My University of Florence viticulture was a six-month exam and oenology really didn't exist. The course focused on a big mixture of everything that was transformed.
In products in the countryside.
For example, milk is transformed into cheese; grape is transformed into wine.
Cheese. Olive tree, olives into oil, and so far and so on.
It wasn't really specialized in wine.
That's what you wanted to do?
It happened that my father gave me this great opportunity, my father and my mother, to go to America, to UC Davis, and I was sent there. For me, it gave me, I would say, a light into what I really wanted to do.
What was it like living there at the time? You were coming from Tuscany, living in America, was it just like a different world to you? Were you surprised by what you saw, not just to study, but just the lifestyle and people's approach to wine and food?
The first thing I did was I bought a red Firebird, a big muscle car. That made me a little bit feeling, a little bit more part of the city, of the country. Yes, indeed, a different kind of approach, a different kind of ...
More professional or more precise?
Very precise. Very precise, going down to the point, and really trying to understand how to make great wines. I was really impressed. I remember. The world was very impressed, from the white wines coming from California, the Chardonnays coming from California. There was quite an important use of oak, but the fruit was so precisely done, very clear. It was definitely a step beyond what we were doing, especially talking about white wines.
Later on in your life, when you became manager of your Brunello estate, Castelgiocondo, you had this amazing link with the Mondavi family. Was that borne out of your experience in California? Was it just random that you guys got together and doing ...
It was random. Everything happened because the Mondavis were Italian. They came from Italy, from a little town from Le Marche region called Sassoferrato. They moved to America, North America in 1908, and then we know all the story how successful they became and they also wanted to give back to Italy something. They started to search in Italy for somebody to do something together. We got together through a person that knew them, knew what we were, also, ourself. We had the vineyards. We had the Castelgiocondo. I think that was the important thing, is that we were maybe not the best producers, but definitely we had the vineyards.
When you have the vineyards, you can feel richer because you can control the quality, but then you also, sometimes, weaker, because when you have the vineyards, the vineyards produces wine every damn year, no matter what, if there is a surplus, if there is, I don't know what, if there is a war. They're going to produce fruit. Sometimes, you feel them out and you suffer how these vines produce no matter what.
However, the Mondavis, they came up to us. They visited our estate. They visited Pomino [a small region north-east of Florence wherein the Frescobaldi family are the most important vineyard owners]. They visited [Castello di] Nipozzano [a Frescobaldi estate in the Chianti Rufina sub-region joined to the previously mentioned Pomino]. Then we went to Montalcino. The Montalcino estate, Castelgiocondo, it's on the south side of Montalcino, has an amazing differences also of height. We go from 200 meters on the sea level up to 420 meters. I think it's such an amazing location. That impressed them. From there on, we decided to do the Luce project.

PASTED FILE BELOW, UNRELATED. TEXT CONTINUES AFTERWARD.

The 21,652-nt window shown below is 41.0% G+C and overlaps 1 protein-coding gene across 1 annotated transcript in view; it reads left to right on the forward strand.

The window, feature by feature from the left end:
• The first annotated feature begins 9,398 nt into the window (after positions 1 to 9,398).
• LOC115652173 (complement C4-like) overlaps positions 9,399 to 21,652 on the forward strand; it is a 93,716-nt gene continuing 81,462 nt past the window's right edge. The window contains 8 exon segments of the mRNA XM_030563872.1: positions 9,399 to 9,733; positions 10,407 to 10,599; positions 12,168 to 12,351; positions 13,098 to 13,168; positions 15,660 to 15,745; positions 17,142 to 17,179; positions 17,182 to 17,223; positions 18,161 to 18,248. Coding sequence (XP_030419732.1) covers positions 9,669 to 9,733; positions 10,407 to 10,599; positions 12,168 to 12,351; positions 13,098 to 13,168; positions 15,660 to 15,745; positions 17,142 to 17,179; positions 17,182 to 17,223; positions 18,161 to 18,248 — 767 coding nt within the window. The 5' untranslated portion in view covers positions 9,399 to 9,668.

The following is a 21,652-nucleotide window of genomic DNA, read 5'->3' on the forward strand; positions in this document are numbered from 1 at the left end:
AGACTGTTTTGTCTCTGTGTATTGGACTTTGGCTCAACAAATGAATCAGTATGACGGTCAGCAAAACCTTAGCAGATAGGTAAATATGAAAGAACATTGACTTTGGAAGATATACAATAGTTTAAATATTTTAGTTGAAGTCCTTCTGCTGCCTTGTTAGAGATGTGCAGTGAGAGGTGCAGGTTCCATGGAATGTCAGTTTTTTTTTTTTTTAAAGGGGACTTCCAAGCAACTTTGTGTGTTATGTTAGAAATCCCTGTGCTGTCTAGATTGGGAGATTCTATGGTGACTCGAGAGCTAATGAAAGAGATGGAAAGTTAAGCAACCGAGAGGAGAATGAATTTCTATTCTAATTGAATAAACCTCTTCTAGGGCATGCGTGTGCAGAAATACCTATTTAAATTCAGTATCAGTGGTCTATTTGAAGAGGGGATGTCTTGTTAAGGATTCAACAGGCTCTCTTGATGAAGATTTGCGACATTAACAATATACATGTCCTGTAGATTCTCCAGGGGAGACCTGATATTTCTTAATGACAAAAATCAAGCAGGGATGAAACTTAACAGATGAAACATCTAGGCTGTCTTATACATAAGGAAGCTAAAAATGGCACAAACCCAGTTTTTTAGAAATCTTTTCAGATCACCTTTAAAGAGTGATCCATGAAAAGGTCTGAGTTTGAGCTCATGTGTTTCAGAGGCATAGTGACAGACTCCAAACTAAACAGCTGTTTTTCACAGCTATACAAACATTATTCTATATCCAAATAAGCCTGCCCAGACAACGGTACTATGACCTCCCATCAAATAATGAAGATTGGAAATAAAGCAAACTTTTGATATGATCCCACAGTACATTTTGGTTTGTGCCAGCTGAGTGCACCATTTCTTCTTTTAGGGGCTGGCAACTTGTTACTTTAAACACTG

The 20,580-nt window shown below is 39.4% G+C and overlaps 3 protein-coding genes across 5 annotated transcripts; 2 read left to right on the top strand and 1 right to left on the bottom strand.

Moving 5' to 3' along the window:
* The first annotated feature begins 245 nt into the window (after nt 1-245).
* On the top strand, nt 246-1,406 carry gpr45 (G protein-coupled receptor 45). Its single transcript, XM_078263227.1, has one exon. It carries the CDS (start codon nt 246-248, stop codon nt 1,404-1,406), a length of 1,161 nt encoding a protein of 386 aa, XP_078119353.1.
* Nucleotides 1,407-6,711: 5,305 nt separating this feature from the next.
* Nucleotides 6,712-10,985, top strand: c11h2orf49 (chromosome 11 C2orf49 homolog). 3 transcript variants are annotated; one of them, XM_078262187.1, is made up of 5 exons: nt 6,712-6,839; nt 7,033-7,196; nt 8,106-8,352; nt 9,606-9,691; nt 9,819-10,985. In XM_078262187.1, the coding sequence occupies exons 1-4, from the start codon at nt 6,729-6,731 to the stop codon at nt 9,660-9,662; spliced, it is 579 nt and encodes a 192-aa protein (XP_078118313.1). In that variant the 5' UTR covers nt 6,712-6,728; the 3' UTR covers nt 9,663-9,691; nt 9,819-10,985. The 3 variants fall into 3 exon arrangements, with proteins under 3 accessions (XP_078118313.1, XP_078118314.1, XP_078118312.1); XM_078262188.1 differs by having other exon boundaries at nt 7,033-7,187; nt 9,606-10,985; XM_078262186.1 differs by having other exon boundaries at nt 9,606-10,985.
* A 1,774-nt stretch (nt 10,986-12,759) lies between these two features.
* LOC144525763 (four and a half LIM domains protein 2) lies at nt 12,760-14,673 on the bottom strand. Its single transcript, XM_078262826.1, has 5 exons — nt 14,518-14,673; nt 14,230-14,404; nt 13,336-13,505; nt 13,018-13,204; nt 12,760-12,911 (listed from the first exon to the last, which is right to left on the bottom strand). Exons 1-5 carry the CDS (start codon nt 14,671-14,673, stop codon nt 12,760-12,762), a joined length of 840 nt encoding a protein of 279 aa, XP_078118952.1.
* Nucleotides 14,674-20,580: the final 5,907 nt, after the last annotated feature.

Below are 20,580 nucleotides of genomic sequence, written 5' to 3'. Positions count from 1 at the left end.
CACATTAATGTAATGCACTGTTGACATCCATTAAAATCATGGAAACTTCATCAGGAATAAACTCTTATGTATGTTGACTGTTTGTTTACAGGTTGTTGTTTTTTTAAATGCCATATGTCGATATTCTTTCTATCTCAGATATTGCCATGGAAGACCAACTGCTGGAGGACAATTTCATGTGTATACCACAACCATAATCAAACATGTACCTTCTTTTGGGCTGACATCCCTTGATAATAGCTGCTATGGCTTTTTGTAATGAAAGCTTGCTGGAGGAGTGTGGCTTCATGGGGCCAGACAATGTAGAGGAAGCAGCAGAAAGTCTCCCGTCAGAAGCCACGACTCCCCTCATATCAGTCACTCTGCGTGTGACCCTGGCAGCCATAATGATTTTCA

People have this image of Montalcino that the streets are paved with gold. You've got famous Americans coming in. When you were a little boy, you went to live to Castelgiocondo. Why did your dad send you to Castelgiocondo? What was it like then? Were the streets paved with gold then or not?
No. Montalcino, it was like many little villages at the time, but also right now, as they are now. It was very, very poor condition. A lot of people left the City of Montalcino. You could not make a living there. Most of the lands there, they were bush land. There was only a small, little hotel with a little restaurant where I think they were physically cooked on fire.
When my father bought Castelgiocondo, they decide to prepare the land, cleaning up the bush land. People that were driving the tractor, we call them tractoristi, they were scared of staying in that piece of Tuscany, because at night, there was nobody there.
People were robbing houses?
There's not really. No. There was nothing to rob, but there were people that were scared because they were in the middle of nowhere. Just to make an example, my father went up to some people from El Circo (the circus). He bought a caravan. He bought it and he made out of it half was living and half was maintenance for the tractor. He put it in Montalcino and the people were actually staying there, because all the houses had no roof. Everything was ruined. That was between 1974 up to 1985, '86. In the beginning of the '90s, things really started to change.